— 188 —
But not by their motion, but periodical appearances.       §20. For the freezing of Water, or the blowing of a Plant,
returning at equidistant Periods in all parts of the Earth, would as
well serve Men to reckon their Years by, as the Motions of the Sun:
and in effect we see, that some People in America counted their Years
by the coming of certain Birds amongst them at their certain
Seasons, and leaving them at others. For a Fit of an Ague; the Sense
— 189 —
of Hunger, or Thirst; a Smell, or a Taste; or any other Idea return-
ing constantly at equidistant Periods, and making it self universally
be taken notice of, would not fail to measure out the course of Succes-
sion, and distinguish the distances of Time. Thus we see that Men
born blind, count Time well enough by Years, whose Revolutions
yet they cannot distinguish by Motions, that they perceive not:
And I ask, whether a blind Man, who distinguished his Years, either
by heat of Summer, or cold of Winter; by the Smell of any Flower of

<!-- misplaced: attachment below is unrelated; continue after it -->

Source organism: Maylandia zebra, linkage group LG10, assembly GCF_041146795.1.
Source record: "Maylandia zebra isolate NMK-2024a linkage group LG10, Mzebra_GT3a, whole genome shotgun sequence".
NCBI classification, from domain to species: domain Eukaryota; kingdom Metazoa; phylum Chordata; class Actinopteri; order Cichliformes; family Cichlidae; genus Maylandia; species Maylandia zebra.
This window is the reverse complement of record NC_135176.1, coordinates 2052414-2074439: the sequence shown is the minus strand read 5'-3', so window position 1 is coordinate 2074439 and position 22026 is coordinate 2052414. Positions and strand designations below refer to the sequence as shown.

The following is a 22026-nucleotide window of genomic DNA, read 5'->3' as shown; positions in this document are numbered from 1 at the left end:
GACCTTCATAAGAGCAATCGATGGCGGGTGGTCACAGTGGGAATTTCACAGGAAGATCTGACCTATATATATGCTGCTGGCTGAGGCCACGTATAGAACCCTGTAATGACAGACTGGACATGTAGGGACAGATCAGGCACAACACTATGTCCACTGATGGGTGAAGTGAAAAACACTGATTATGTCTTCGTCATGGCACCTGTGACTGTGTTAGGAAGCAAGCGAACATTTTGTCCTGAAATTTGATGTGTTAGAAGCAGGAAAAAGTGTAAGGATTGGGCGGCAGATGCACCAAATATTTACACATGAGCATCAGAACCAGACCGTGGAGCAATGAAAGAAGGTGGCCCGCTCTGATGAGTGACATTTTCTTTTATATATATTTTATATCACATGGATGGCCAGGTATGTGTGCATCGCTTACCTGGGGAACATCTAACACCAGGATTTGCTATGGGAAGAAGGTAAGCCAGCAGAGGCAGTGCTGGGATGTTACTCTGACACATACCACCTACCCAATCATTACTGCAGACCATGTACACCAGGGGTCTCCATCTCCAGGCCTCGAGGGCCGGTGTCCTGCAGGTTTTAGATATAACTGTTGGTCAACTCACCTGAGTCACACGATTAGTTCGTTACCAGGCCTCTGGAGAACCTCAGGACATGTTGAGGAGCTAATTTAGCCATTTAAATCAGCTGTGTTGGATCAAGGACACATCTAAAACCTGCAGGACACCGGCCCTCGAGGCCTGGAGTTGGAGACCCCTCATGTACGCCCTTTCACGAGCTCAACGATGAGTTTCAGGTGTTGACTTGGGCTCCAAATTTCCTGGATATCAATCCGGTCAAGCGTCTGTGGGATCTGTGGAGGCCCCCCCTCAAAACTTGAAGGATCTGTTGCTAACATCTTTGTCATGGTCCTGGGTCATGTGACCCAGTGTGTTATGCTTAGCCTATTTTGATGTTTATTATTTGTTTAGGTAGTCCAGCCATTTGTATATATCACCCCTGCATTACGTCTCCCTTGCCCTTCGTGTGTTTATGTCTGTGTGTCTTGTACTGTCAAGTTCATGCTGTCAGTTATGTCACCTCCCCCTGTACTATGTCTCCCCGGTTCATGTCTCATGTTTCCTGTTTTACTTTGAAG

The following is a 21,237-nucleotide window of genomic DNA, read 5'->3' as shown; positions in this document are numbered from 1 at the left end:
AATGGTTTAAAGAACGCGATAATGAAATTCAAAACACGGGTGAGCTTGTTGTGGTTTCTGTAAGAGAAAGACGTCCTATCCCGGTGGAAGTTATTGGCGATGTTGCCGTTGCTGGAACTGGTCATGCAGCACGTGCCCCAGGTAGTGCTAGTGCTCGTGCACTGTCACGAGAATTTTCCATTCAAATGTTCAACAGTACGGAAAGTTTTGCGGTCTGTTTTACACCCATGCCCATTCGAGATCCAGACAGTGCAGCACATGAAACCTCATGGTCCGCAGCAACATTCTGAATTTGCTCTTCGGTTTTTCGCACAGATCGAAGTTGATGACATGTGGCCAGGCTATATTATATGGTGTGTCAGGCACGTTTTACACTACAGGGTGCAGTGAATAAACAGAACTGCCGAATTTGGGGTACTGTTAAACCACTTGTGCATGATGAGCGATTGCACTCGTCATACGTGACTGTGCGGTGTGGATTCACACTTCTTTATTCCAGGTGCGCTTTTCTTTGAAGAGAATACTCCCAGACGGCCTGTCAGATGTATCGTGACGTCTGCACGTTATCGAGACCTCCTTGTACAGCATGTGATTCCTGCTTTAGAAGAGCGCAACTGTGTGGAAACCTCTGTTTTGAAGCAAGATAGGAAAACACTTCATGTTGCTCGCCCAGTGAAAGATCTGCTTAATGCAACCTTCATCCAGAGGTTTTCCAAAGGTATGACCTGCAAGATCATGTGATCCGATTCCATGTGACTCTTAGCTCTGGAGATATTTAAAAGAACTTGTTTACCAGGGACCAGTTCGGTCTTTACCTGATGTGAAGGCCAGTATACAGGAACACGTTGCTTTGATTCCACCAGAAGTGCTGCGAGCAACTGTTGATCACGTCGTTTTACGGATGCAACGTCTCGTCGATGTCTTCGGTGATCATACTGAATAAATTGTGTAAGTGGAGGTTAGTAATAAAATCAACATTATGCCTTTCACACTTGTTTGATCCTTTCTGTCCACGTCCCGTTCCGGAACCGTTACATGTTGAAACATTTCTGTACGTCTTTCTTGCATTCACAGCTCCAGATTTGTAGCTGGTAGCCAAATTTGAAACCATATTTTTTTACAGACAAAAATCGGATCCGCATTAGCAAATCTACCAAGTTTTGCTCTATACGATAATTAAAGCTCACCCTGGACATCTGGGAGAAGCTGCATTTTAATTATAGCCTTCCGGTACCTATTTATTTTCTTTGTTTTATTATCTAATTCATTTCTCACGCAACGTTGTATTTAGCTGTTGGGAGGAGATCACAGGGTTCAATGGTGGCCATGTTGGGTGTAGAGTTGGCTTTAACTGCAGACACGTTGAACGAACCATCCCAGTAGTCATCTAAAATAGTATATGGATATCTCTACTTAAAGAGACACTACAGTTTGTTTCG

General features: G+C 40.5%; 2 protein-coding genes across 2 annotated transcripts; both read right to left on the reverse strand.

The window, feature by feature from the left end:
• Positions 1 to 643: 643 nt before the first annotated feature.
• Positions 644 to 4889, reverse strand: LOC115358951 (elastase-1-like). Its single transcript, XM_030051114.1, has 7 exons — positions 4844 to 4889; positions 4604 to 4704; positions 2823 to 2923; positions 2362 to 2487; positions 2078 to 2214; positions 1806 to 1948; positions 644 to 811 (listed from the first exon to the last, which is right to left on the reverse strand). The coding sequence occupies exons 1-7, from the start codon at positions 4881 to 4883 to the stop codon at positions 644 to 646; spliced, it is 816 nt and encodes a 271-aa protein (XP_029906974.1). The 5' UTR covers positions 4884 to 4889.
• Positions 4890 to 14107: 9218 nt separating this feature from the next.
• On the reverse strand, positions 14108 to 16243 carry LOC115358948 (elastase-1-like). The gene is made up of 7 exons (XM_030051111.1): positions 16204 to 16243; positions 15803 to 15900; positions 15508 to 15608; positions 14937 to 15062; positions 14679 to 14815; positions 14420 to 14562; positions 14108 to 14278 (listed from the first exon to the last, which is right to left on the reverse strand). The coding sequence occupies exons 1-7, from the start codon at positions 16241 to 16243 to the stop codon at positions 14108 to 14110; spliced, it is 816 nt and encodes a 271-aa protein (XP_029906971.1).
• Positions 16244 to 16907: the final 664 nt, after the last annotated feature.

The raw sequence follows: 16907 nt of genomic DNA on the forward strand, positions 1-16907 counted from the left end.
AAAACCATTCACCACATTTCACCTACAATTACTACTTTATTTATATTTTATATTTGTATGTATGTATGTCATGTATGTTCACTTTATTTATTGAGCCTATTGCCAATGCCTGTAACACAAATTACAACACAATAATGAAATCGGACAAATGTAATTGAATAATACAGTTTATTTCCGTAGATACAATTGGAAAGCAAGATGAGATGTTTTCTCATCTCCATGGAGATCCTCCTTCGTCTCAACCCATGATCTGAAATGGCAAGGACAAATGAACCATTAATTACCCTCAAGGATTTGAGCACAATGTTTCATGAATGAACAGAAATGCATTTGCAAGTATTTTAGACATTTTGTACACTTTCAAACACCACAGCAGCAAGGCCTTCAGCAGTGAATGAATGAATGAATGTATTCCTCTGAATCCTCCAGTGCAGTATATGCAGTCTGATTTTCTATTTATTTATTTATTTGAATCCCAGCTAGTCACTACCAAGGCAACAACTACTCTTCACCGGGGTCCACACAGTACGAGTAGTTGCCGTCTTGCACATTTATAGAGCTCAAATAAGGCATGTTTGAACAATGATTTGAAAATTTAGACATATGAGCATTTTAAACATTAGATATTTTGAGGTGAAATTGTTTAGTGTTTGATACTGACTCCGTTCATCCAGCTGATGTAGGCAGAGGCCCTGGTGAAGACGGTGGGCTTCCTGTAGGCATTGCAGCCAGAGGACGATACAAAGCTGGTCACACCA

the Spring, or taste of any Fruit of the Autumn, would not have a
better measure of Time, than the Romans had before the Refor-
mation of their Calendar by Julius Caesar, or many other People,
whose Years, notwithstanding the motion of the Sun, which they
pretend to make use of, are very irregular: and it adds no small
difficulty to Chronology, that the exact lengths of the Years that
several Nations counted by, are hard to be known, they differing
very much one from another, and, I think, I may say all of them,
from the precise motion of the Sun: and if the Sun moved from the
Creation to the Flood constantly in the AEquator, and so equally
dispersed its light and heat to all the habitable Parts of the Earth, in
Days all of the same length, without its annual variations to the
Tropicks, as a late ingenious Author supposes, I do not think it very
easie to imagine, that (notwithstanding the motion of the Sun)
Men should in the Antediluvian World, from the beginning count
by years, or measure their time by Periods that had no sensible
marks very obvious to distinguish them by.
Locke Hum II, 14, §20, pp. 188-189